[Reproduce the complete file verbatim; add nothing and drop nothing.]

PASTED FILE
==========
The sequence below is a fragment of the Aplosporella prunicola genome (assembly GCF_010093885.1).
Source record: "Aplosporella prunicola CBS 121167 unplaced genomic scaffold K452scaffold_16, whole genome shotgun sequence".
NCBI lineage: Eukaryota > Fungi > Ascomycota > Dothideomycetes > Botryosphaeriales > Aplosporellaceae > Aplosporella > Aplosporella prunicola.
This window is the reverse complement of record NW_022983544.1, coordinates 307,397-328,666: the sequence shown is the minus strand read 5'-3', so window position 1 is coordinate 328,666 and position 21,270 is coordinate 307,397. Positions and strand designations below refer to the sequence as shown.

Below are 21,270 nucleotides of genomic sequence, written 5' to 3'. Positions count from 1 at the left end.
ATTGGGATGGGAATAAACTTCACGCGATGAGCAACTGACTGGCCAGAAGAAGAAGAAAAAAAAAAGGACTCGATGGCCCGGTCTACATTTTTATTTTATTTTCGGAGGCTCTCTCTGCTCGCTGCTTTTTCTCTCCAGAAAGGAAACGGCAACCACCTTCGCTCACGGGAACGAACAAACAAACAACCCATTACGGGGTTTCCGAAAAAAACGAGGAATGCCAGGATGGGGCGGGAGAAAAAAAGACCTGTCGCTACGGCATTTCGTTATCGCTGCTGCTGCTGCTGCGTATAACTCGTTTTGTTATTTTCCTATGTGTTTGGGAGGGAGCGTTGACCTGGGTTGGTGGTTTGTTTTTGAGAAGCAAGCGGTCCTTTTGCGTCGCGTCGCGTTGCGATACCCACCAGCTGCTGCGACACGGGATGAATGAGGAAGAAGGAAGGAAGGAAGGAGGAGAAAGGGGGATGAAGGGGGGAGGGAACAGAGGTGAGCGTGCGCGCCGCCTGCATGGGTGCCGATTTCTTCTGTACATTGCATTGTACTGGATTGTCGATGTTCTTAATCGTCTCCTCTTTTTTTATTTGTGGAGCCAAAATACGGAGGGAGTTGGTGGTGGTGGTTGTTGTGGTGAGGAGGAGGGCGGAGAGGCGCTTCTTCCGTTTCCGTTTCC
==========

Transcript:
The sequence below is a fragment of the Aplosporella prunicola genome (assembly GCF_010093885.1).
Source record: "Aplosporella prunicola CBS 121167 unplaced genomic scaffold K452scaffold_16, whole genome shotgun sequence".
NCBI lineage: Eukaryota > Fungi > Ascomycota > Dothideomycetes > Botryosphaeriales > Aplosporellaceae > Aplosporella > Aplosporella prunicola.
This window is the reverse complement of record NW_022983544.1, coordinates 307,397-328,666: the sequence shown is the minus strand read 5'-3', so window position 1 is coordinate 328,666 and position 21,270 is coordinate 307,397. Positions and strand designations below refer to the sequence as shown.

Below are 21,270 nucleotides of genomic sequence, written 5' to 3'. Positions count from 1 at the left end.
ATTGGGATGGGAATAAACTTCACGCGATGAGCAACTGACTGGCCAGAAGAAGAAGAAAAAAAAAAGGACTCGATGGCCCGGTCTACATTTTTATTTTATTTTCGGAGGCTCTCTCTGCTCGCTGCTTTTTCTCTCCAGAAAGGAAACGGCAACCACCTTCGCTCACGGGAACGAACAAACAAACAACCCATTACGGGGTTTCCGAAAAAAACGAGGAATGCCAGGATGGGGCGGGAGAAAAAAAGACCTGTCGCTACGGCATTTCGTTATCGCTGCTGCTGCTGCTGCGTATAACTCGTTTTGTTATTTTCCTATGTGTTTGGGAGGGAGCGTTGACCTGGGTTGGTGGTTTGTTTTTGAGAAGCAAGCGGTCCTTTTGCGTCGCGTCGCGTTGCGATACCCACCAGCTGCTGCGACACGGGATGAATGAGGAAGAAGGAAGGAAGGAAGGAGGAGAAAGGGGGATGAAGGGGGGAGGGAACAGAGGTGAGCGTGCGCGCCGCCTGCATGGGTGCCGATTTCTTCTGTACATTGCATTGTACTGGATTGTCGATGTTCTTAATCGTCTCCTCTTTTTTTATTTGTGGAGCCAAAATACGGAGGGAGTTGGTGGTGGTGGTTGTTGTGGTGAGGAGGAGGGCGGAGAGGCGCTTCTTCCGTTTCCGTTTCC